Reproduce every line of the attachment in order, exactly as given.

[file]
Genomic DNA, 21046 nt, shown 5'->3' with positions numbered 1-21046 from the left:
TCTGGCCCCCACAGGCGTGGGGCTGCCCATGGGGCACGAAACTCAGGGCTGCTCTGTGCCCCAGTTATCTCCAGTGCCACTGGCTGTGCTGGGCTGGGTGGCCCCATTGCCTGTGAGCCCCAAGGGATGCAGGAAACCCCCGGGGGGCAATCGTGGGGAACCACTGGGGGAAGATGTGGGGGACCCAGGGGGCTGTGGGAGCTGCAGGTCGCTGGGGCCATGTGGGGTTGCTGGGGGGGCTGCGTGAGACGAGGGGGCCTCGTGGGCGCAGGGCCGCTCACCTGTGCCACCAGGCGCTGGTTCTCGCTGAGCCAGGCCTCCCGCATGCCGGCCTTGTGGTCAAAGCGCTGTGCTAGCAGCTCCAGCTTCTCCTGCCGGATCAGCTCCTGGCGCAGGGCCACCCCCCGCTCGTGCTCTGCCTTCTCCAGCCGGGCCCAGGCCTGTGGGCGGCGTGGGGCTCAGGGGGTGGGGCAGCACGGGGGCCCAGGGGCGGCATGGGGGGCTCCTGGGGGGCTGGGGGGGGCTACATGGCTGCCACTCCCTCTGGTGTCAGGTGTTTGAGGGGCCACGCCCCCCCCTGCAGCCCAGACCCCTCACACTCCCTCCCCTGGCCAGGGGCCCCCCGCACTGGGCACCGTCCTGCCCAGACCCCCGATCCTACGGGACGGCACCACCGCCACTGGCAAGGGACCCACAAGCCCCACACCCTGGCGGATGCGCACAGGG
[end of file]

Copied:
Genomic DNA, 21046 nt, shown 5'->3' with positions numbered 1-21046 from the left:
TCTGGCCCCCACAGGCGTGGGGCTGCCCATGGGGCACGAAACTCAGGGCTGCTCTGTGCCCCAGTTATCTCCAGTGCCACTGGCTGTGCTGGGCTGGGTGGCCCCATTGCCTGTGAGCCCCAAGGGATGCAGGAAACCCCCGGGGGGCAATCGTGGGGAACCACTGGGGGAAGATGTGGGGGACCCAGGGGGCTGTGGGAGCTGCAGGTCGCTGGGGCCATGTGGGGTTGCTGGGGGGGCTGCGTGAGACGAGGGGGCCTCGTGGGCGCAGGGCCGCTCACCTGTGCCACCAGGCGCTGGTTCTCGCTGAGCCAGGCCTCCCGCATGCCGGCCTTGTGGTCAAAGCGCTGTGCTAGCAGCTCCAGCTTCTCCTGCCGGATCAGCTCCTGGCGCAGGGCCACCCCCCGCTCGTGCTCTGCCTTCTCCAGCCGGGCCCAGGCCTGTGGGCGGCGTGGGGCTCAGGGGGTGGGGCAGCACGGGGGCCCAGGGGCGGCATGGGGGGCTCCTGGGGGGCTGGGGGGGGCTACATGGCTGCCACTCCCTCTGGTGTCAGGTGTTTGAGGGGCCACGCCCCCCCCTGCAGCCCAGACCCCTCACACTCCCTCCCCTGGCCAGGGGCCCCCCGCACTGGGCACCGTCCTGCCCAGACCCCCGATCCTACGGGACGGCACCACCGCCACTGGCAAGGGACCCACAAGCCCCACACCCTGGCGGATGCGCACAGGG